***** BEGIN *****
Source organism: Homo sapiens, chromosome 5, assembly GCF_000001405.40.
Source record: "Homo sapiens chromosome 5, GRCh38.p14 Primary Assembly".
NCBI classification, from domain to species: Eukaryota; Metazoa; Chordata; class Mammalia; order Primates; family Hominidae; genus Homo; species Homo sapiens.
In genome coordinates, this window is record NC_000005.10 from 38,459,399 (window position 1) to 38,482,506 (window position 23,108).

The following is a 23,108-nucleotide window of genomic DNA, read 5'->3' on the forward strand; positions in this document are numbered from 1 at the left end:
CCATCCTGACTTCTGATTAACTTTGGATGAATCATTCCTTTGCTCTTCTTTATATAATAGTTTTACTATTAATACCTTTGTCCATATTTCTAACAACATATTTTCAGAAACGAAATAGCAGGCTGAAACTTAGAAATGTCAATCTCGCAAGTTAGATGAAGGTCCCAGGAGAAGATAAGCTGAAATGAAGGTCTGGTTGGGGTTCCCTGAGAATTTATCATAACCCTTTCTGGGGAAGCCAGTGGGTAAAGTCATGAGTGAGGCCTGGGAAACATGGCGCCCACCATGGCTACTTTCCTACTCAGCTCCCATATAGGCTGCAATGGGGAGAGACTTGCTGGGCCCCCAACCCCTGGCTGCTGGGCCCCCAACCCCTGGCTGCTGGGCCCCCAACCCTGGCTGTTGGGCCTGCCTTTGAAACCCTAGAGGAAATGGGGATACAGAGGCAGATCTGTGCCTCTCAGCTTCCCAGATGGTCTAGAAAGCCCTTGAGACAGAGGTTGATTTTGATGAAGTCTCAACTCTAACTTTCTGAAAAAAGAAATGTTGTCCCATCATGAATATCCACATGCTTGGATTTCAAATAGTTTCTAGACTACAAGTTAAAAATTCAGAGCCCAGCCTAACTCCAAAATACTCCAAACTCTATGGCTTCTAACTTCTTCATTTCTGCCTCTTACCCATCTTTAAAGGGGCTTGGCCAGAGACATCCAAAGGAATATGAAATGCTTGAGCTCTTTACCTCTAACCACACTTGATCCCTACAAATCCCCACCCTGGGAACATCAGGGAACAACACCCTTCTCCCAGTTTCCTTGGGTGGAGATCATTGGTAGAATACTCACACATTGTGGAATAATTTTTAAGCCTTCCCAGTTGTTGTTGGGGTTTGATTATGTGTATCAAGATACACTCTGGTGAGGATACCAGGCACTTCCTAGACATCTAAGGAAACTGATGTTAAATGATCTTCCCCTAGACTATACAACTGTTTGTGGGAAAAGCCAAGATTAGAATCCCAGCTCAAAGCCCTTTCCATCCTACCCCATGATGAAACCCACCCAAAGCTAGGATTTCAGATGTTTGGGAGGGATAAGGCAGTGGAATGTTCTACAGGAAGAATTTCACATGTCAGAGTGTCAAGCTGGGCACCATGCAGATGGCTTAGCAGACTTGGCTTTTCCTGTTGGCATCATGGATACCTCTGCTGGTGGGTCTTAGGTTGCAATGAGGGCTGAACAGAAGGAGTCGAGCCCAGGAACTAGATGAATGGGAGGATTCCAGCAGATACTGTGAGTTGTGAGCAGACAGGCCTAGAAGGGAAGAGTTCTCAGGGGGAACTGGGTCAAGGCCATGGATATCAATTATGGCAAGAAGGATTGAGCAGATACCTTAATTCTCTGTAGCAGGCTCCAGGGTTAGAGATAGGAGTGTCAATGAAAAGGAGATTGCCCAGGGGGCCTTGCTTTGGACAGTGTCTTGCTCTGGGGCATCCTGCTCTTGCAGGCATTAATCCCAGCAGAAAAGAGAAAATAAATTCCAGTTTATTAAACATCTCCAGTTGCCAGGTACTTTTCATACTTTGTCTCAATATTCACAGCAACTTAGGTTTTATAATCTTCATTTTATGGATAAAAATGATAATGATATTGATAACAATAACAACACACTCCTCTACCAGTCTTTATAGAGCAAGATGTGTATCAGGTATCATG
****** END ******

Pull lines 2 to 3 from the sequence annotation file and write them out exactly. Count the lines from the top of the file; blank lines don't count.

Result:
Source record: "Homo sapiens chromosome 5, GRCh38.p14 Primary Assembly".
NCBI classification, from domain to species: Eukaryota; Metazoa; Chordata; class Mammalia; order Primates; family Hominidae; genus Homo; species Homo sapiens.